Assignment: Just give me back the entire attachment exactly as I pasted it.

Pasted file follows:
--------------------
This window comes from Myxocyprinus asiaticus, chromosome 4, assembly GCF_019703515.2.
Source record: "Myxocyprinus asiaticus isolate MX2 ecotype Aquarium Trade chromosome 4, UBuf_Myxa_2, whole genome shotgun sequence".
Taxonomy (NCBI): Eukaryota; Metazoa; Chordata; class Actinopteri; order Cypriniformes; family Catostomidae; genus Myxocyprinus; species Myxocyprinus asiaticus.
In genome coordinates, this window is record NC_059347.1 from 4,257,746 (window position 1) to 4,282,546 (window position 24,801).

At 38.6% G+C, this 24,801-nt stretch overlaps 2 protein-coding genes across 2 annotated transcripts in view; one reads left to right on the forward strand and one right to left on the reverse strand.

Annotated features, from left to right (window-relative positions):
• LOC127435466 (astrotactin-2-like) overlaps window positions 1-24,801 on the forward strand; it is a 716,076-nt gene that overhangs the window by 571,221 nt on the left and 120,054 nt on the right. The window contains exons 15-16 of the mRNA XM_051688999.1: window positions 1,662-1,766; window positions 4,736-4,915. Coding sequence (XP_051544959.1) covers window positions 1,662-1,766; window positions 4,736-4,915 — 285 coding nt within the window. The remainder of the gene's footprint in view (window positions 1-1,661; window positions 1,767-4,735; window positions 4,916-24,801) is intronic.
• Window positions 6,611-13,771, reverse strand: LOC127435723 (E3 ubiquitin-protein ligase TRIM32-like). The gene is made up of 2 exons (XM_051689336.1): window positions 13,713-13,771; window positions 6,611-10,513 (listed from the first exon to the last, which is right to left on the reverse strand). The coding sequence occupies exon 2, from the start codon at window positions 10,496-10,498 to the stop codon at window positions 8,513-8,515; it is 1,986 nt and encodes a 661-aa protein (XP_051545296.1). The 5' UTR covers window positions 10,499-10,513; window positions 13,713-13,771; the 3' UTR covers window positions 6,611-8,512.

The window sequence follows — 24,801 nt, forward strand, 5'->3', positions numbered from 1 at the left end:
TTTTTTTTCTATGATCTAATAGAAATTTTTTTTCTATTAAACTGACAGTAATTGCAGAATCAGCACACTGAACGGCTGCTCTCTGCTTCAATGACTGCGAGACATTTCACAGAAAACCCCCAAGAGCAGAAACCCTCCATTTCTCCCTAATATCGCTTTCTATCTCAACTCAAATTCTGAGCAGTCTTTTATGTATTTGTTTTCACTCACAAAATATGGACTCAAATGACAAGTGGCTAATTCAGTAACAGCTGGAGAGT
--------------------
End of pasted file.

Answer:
This window comes from Myxocyprinus asiaticus, chromosome 4, assembly GCF_019703515.2.
Source record: "Myxocyprinus asiaticus isolate MX2 ecotype Aquarium Trade chromosome 4, UBuf_Myxa_2, whole genome shotgun sequence".
Taxonomy (NCBI): Eukaryota; Metazoa; Chordata; class Actinopteri; order Cypriniformes; family Catostomidae; genus Myxocyprinus; species Myxocyprinus asiaticus.
In genome coordinates, this window is record NC_059347.1 from 4,257,746 (window position 1) to 4,282,546 (window position 24,801).

At 38.6% G+C, this 24,801-nt stretch overlaps 2 protein-coding genes across 2 annotated transcripts in view; one reads left to right on the forward strand and one right to left on the reverse strand.

Annotated features, from left to right (window-relative positions):
• LOC127435466 (astrotactin-2-like) overlaps window positions 1-24,801 on the forward strand; it is a 716,076-nt gene that overhangs the window by 571,221 nt on the left and 120,054 nt on the right. The window contains exons 15-16 of the mRNA XM_051688999.1: window positions 1,662-1,766; window positions 4,736-4,915. Coding sequence (XP_051544959.1) covers window positions 1,662-1,766; window positions 4,736-4,915 — 285 coding nt within the window. The remainder of the gene's footprint in view (window positions 1-1,661; window positions 1,767-4,735; window positions 4,916-24,801) is intronic.
• Window positions 6,611-13,771, reverse strand: LOC127435723 (E3 ubiquitin-protein ligase TRIM32-like). The gene is made up of 2 exons (XM_051689336.1): window positions 13,713-13,771; window positions 6,611-10,513 (listed from the first exon to the last, which is right to left on the reverse strand). The coding sequence occupies exon 2, from the start codon at window positions 10,496-10,498 to the stop codon at window positions 8,513-8,515; it is 1,986 nt and encodes a 661-aa protein (XP_051545296.1). The 5' UTR covers window positions 10,499-10,513; window positions 13,713-13,771; the 3' UTR covers window positions 6,611-8,512.

The window sequence follows — 24,801 nt, forward strand, 5'->3', positions numbered from 1 at the left end:
TTTTTTTTCTATGATCTAATAGAAATTTTTTTTCTATTAAACTGACAGTAATTGCAGAATCAGCACACTGAACGGCTGCTCTCTGCTTCAATGACTGCGAGACATTTCACAGAAAACCCCCAAGAGCAGAAACCCTCCATTTCTCCCTAATATCGCTTTCTATCTCAACTCAAATTCTGAGCAGTCTTTTATGTATTTGTTTTCACTCACAAAATATGGACTCAAATGACAAGTGGCTAATTCAGTAACAGCTGGAGAGT